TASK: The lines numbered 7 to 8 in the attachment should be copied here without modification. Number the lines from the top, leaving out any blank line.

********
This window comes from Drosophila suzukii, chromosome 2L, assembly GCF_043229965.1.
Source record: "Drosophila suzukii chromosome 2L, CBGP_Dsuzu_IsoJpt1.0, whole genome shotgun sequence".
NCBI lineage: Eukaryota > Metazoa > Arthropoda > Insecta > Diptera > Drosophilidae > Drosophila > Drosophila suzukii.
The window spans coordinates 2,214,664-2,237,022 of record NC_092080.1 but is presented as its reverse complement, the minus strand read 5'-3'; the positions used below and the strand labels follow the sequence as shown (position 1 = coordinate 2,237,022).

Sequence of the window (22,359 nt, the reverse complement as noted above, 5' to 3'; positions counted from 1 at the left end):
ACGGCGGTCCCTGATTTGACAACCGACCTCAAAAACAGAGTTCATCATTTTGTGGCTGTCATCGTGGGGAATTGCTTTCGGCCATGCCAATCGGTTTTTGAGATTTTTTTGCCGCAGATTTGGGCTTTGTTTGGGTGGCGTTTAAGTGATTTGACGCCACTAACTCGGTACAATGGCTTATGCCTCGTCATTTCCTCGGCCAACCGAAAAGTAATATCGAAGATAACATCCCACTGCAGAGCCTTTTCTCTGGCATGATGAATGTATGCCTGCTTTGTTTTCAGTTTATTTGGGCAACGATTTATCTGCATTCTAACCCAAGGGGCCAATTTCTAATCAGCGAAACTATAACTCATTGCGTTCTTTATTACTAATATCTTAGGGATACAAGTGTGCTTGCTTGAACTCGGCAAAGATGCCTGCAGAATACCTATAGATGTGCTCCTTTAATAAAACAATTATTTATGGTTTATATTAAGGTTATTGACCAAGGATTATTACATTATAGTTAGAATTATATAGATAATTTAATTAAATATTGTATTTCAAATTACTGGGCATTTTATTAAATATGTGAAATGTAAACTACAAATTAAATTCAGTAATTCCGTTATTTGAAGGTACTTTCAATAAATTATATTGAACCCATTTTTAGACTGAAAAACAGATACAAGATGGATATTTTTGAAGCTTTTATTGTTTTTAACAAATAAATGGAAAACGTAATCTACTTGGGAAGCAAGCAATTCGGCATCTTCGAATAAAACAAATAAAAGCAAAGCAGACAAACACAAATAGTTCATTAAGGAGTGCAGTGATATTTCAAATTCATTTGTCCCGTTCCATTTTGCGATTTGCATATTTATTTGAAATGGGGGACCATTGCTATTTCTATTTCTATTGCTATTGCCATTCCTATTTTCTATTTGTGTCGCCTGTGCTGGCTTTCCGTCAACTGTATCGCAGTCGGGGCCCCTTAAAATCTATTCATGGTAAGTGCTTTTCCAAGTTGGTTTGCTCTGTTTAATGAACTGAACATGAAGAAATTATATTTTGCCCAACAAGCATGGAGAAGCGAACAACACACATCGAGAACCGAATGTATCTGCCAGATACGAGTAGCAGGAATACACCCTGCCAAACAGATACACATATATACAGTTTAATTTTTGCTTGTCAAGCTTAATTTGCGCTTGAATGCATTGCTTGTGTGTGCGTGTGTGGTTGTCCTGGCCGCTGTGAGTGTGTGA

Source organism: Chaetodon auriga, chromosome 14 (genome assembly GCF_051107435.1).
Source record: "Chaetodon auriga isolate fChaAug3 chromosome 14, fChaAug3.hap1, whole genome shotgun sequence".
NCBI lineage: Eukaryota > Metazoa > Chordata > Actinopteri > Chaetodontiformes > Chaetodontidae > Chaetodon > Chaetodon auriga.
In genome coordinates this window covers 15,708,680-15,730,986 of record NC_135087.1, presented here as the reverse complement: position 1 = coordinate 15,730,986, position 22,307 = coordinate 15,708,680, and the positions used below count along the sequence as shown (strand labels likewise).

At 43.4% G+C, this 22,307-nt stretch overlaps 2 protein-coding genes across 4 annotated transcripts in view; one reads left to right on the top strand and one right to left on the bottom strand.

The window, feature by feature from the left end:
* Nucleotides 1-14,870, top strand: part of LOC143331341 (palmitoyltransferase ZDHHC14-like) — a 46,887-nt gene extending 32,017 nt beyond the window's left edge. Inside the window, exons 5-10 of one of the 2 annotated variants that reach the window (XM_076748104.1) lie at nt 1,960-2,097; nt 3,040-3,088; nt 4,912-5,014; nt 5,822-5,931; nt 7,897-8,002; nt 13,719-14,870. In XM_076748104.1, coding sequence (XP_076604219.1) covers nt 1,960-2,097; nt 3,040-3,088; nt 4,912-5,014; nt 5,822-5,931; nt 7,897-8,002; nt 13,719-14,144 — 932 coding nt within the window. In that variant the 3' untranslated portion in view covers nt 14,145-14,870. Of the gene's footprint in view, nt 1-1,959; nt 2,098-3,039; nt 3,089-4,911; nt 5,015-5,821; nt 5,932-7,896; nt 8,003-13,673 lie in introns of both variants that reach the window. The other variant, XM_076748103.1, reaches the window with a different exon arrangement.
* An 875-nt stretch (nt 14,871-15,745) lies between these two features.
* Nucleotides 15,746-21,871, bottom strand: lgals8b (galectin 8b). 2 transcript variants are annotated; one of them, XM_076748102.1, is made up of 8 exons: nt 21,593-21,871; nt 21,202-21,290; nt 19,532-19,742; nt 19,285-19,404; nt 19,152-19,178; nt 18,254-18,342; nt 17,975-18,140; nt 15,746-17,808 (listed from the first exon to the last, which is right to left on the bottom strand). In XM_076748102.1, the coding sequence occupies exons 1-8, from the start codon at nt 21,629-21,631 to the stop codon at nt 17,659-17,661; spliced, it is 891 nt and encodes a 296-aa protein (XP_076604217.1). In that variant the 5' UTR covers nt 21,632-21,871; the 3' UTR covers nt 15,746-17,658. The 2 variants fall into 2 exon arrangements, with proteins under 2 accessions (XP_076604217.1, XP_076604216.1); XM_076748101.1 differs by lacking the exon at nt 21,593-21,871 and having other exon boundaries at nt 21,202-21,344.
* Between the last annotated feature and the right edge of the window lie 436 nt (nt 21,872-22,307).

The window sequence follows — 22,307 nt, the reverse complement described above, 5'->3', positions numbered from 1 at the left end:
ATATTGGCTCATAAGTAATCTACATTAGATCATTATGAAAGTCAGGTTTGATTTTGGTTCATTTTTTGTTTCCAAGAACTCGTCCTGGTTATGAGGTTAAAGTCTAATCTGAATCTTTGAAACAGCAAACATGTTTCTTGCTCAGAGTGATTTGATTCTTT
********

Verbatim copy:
Source organism: Chaetodon auriga, chromosome 14 (genome assembly GCF_051107435.1).
Source record: "Chaetodon auriga isolate fChaAug3 chromosome 14, fChaAug3.hap1, whole genome shotgun sequence".